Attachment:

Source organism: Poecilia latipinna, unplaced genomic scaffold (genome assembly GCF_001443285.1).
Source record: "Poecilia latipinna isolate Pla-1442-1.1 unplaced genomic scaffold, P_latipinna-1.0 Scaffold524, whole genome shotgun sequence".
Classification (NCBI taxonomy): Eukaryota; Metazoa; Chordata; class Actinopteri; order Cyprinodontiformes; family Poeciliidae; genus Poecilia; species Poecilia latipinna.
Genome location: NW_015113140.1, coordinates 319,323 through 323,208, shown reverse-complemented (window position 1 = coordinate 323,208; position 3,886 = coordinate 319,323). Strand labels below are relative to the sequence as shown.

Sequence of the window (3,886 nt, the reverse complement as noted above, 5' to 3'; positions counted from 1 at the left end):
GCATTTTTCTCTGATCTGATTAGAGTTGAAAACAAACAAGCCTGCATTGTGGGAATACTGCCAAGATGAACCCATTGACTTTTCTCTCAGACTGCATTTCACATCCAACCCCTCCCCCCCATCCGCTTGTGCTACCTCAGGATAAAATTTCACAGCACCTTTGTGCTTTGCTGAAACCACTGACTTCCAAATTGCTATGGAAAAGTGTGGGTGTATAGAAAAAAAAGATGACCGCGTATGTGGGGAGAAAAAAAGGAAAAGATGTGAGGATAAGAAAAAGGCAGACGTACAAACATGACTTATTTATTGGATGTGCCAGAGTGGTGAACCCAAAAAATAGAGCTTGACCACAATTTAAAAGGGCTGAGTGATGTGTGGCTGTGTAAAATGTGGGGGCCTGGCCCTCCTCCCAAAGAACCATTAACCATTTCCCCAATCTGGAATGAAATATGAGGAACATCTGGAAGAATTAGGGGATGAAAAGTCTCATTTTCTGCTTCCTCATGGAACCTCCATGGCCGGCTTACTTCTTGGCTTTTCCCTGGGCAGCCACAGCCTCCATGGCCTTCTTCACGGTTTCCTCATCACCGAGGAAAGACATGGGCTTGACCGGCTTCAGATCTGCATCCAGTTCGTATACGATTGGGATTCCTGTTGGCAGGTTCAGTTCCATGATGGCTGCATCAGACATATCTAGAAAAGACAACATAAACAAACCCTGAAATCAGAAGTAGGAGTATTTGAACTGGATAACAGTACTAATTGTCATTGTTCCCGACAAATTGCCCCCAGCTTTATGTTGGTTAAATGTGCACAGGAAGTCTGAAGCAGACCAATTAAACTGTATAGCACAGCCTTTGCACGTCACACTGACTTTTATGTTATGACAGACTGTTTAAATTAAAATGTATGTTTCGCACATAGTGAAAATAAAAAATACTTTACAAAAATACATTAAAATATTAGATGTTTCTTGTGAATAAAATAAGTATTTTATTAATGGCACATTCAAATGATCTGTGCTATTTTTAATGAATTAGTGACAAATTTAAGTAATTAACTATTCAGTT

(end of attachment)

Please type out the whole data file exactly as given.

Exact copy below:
Source organism: Poecilia latipinna, unplaced genomic scaffold (genome assembly GCF_001443285.1).
Source record: "Poecilia latipinna isolate Pla-1442-1.1 unplaced genomic scaffold, P_latipinna-1.0 Scaffold524, whole genome shotgun sequence".
Classification (NCBI taxonomy): Eukaryota; Metazoa; Chordata; class Actinopteri; order Cyprinodontiformes; family Poeciliidae; genus Poecilia; species Poecilia latipinna.
Genome location: NW_015113140.1, coordinates 319,323 through 323,208, shown reverse-complemented (window position 1 = coordinate 323,208; position 3,886 = coordinate 319,323). Strand labels below are relative to the sequence as shown.

Sequence of the window (3,886 nt, the reverse complement as noted above, 5' to 3'; positions counted from 1 at the left end):
GCATTTTTCTCTGATCTGATTAGAGTTGAAAACAAACAAGCCTGCATTGTGGGAATACTGCCAAGATGAACCCATTGACTTTTCTCTCAGACTGCATTTCACATCCAACCCCTCCCCCCCATCCGCTTGTGCTACCTCAGGATAAAATTTCACAGCACCTTTGTGCTTTGCTGAAACCACTGACTTCCAAATTGCTATGGAAAAGTGTGGGTGTATAGAAAAAAAAGATGACCGCGTATGTGGGGAGAAAAAAAGGAAAAGATGTGAGGATAAGAAAAAGGCAGACGTACAAACATGACTTATTTATTGGATGTGCCAGAGTGGTGAACCCAAAAAATAGAGCTTGACCACAATTTAAAAGGGCTGAGTGATGTGTGGCTGTGTAAAATGTGGGGGCCTGGCCCTCCTCCCAAAGAACCATTAACCATTTCCCCAATCTGGAATGAAATATGAGGAACATCTGGAAGAATTAGGGGATGAAAAGTCTCATTTTCTGCTTCCTCATGGAACCTCCATGGCCGGCTTACTTCTTGGCTTTTCCCTGGGCAGCCACAGCCTCCATGGCCTTCTTCACGGTTTCCTCATCACCGAGGAAAGACATGGGCTTGACCGGCTTCAGATCTGCATCCAGTTCGTATACGATTGGGATTCCTGTTGGCAGGTTCAGTTCCATGATGGCTGCATCAGACATATCTAGAAAAGACAACATAAACAAACCCTGAAATCAGAAGTAGGAGTATTTGAACTGGATAACAGTACTAATTGTCATTGTTCCCGACAAATTGCCCCCAGCTTTATGTTGGTTAAATGTGCACAGGAAGTCTGAAGCAGACCAATTAAACTGTATAGCACAGCCTTTGCACGTCACACTGACTTTTATGTTATGACAGACTGTTTAAATTAAAATGTATGTTTCGCACATAGTGAAAATAAAAAATACTTTACAAAAATACATTAAAATATTAGATGTTTCTTGTGAATAAAATAAGTATTTTATTAATGGCACATTCAAATGATCTGTGCTATTTTTAATGAATTAGTGACAAATTTAAGTAATTAACTATTCAGTT